We already know puzzles are good for kids' cognitive skills.
“Watching your child do a puzzle can give you some insight into which brain skills are already strong, and which need to be strengthened,” says Dr. Ken Gibson, author of “Unlock the Einstein Inside; Applying New Brain Science to Wake Up the Smart In Your Child” (free as an ebook at www.UnlockTheEinsteinInside.com). “And the cognitive skills needed to assemble an age-appropriate puzzle in a timely manner – like visual processing, logic and reasoning, attention and processing speed – need to be strong to avoid issues in science and math later.” – http://media.learningrx.com/national-puzzle-day/
But puzzles are also a "perfect fit" for dementia and Alzheimer's patients. And I just ran across this article about these new MindStart jigsaw puzzles. The pieces are much larger, have less pieces (all the way down to 12 and 26 pieces) than most adult puzzles, and the images are based on themes of everyday life to stimulate memories and topics of conversation. There's also less detail in the pictures so it's more obvious how the pieces fit together. The company website is www.mind-start.com.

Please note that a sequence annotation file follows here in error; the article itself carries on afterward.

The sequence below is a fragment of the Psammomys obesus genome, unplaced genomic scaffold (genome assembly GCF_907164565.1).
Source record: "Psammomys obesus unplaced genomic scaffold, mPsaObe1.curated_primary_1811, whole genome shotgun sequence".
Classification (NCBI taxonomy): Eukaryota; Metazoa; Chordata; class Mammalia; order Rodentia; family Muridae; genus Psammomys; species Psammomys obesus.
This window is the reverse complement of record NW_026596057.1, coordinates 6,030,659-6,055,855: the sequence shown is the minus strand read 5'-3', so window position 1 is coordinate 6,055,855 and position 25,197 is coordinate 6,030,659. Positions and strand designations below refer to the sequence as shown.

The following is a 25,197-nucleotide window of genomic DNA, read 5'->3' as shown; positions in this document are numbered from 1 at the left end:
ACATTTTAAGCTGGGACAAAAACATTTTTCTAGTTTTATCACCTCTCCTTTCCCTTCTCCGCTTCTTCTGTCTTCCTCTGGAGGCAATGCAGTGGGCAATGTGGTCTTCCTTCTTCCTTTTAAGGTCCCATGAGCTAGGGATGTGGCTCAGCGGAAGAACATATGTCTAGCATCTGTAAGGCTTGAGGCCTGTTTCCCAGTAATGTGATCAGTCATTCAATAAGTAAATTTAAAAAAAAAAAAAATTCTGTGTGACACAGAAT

• Puzzle strategies: Here are 4 tips to help your child finish a puzzle: http://ezinearticles.com/?Jigsaw-Puzzle-Strategy—4-Main-Routes-to-Finishing-That-Puzzle&id=3442806
• Free puzzles online: Lots of free jigsaw puzzles for all ages that kids can do online:
• Free “Games for Skills” Chart: Find out which common, inexpensive games build certain cognitive skills at www.UnlockTheEinsteinInside.com.
To learn more about brain skills assessments or treating the root cause of learning struggles associated with dyslexia, ADHD, Asperger’s, Autism or dyscalculia (“trouble with math”), contact Tanya Mitchell at (719)955-6703.
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